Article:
Last updated September 26, 2019 at 4:42 pm
It took a marathon debate and weeks of protest, but a bill to decriminalise abortion in NSW has finally been passed.
Why This Matters: Giving women control over their own bodies affects everyone.
Abortion has been decriminalised in NSW after the controversial Abortion Law Reform Act 2019 passed its final hurdle of the lower house this morning.
“With the passing of this bill, our parliament affirms that we trust women,” Labor MP and bill co-sponsor Jo Haylen said just before the final vote.
“We trust women to make decisions about their own lives and about their own bodies.”
Amendments are more conservative than original bill
More than 100 amendments were discussed in the upper house, which saw the passed bill to become more conservative than the original introduced in August by independent MP Alex Greenwich.
“With the passage of this bill abortion will be decriminalised in NSW — I am sorry that has taken us so long,” Greenwich said in a statement on Wednesday.
Three key aspects have remained from the original bill. These include removing abortion from the Crimes Act, allowing abortion up to 22-week gestation and allowing an abortion after 22 weeks with the approval of two “specialist medical practitioners”.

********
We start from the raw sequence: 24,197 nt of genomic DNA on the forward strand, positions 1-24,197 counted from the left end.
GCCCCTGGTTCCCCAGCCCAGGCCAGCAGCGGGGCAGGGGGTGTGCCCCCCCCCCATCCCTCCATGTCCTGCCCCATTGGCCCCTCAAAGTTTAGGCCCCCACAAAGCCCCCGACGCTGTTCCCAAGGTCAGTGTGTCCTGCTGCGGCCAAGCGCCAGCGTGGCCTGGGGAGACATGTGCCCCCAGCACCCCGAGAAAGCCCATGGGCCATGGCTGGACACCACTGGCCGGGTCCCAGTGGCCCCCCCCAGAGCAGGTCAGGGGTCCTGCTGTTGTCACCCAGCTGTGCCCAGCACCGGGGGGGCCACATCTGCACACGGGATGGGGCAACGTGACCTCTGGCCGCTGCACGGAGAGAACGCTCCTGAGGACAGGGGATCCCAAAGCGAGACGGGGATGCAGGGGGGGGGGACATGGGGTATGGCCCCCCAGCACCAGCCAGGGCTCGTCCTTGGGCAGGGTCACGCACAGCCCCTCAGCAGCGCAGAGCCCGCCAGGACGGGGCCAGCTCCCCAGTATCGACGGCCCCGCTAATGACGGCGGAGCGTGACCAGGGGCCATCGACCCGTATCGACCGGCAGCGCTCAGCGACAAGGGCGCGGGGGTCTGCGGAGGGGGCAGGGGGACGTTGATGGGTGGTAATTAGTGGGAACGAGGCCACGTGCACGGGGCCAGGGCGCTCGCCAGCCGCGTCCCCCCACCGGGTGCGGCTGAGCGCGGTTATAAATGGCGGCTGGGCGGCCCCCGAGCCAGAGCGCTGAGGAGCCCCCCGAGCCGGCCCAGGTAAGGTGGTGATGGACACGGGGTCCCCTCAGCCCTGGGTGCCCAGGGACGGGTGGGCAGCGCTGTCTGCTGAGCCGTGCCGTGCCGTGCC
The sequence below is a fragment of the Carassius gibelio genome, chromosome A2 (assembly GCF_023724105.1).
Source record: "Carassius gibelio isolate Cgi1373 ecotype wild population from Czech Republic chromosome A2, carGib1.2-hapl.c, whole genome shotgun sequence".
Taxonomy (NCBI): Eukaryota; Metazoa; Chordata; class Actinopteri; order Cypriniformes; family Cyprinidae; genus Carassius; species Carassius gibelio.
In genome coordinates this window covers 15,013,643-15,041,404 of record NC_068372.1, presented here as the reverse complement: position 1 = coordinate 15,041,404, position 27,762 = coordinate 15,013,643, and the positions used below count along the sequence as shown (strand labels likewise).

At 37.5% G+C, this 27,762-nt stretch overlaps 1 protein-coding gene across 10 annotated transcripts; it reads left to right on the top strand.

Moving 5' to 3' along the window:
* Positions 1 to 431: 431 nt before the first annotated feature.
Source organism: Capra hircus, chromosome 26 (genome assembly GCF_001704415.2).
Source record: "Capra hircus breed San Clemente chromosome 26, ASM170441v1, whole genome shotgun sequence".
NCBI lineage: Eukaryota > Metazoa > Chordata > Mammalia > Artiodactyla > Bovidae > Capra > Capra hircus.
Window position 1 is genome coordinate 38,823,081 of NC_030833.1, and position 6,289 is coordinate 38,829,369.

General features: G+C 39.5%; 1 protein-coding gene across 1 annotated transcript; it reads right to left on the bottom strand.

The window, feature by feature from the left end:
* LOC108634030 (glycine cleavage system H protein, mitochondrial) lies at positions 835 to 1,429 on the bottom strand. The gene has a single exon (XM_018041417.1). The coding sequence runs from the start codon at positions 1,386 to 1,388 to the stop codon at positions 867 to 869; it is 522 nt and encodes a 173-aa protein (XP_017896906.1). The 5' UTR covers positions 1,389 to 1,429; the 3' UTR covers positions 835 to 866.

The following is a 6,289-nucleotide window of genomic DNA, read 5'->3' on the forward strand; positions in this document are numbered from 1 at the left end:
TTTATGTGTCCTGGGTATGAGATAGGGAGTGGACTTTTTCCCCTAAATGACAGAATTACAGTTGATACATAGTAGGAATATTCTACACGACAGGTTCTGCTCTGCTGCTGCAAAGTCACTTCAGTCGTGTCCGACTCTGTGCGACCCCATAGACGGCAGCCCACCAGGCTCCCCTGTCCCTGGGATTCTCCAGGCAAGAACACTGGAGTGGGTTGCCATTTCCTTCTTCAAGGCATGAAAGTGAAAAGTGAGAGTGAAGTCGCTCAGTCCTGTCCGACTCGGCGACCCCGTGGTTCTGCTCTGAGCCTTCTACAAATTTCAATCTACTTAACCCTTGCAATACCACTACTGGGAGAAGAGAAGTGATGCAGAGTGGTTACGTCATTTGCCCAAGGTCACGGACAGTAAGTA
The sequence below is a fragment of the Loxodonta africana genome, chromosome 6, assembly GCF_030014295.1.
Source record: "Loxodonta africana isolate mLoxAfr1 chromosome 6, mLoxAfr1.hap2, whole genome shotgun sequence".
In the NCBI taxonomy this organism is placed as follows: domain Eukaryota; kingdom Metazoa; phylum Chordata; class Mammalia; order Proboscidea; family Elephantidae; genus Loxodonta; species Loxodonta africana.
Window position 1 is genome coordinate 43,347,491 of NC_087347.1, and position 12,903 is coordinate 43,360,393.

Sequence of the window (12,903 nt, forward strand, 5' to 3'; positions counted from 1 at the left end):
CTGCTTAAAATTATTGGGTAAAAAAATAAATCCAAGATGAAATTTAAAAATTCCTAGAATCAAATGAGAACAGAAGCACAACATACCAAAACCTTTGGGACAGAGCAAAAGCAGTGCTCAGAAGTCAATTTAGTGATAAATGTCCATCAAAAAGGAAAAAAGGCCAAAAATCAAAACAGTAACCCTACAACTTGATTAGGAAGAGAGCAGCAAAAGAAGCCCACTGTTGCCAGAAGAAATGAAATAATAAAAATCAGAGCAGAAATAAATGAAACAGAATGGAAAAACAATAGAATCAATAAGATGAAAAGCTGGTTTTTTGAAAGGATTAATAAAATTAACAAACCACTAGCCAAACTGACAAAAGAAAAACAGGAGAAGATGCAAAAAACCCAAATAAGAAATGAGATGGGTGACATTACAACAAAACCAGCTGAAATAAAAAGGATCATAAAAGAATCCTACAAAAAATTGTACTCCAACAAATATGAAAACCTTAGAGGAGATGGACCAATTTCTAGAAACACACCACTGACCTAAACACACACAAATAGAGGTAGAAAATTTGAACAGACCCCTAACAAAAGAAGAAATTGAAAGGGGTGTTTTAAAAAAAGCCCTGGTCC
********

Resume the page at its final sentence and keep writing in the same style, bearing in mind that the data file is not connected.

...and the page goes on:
The amendments included a ban on sex-selective abortions and stricter regulation of late-term abortions. Also, all terminations after 22 weeks will now have to be performed in a public hospital.
The bill also means that it is a crime to coerce a person to either prevent or force them to have an abortion.
The laws around the country
NSW is the last state to decriminalise abortions – however the legislation and conditions around abortions varies from state to state.
The NSW legislation is based on the QLD bill, which passed last year, both allowing abortion until 22-week gestation. After which, it is legal with the approval of two doctors.
In Victoria the laws are similar, however it’s legal to 24 weeks, with two doctors’ approvals needed after.
Abortion remains in the criminal code in both South Australia and Western Australia in some form.
In South Australia, abortion is legal to 28 weeks but only if two doctors agree a woman’s physical or mental health is endangered by the pregnancy, or if there is a serious foetal abnormality.
While for those in Western Australia, it is legal up to 20 weeks, but women must be given the chance to participate in counselling before the termination can be performed.
Abortion is legal in the ACT, where general practitioners can prescribe abortion drugs.
In Tasmania, abortion is legal up to 16 weeks, beyond that the approval of two doctors are needed.
And finally, abortions in the Northern Territory is legal up to 14 weeks with one doctor’s approval. After that, abortion is legal up to 23 weeks with two doctors’ approvals. However, after 23 weeks abortions can not be performed unless it is to save a pregnant woman’s life.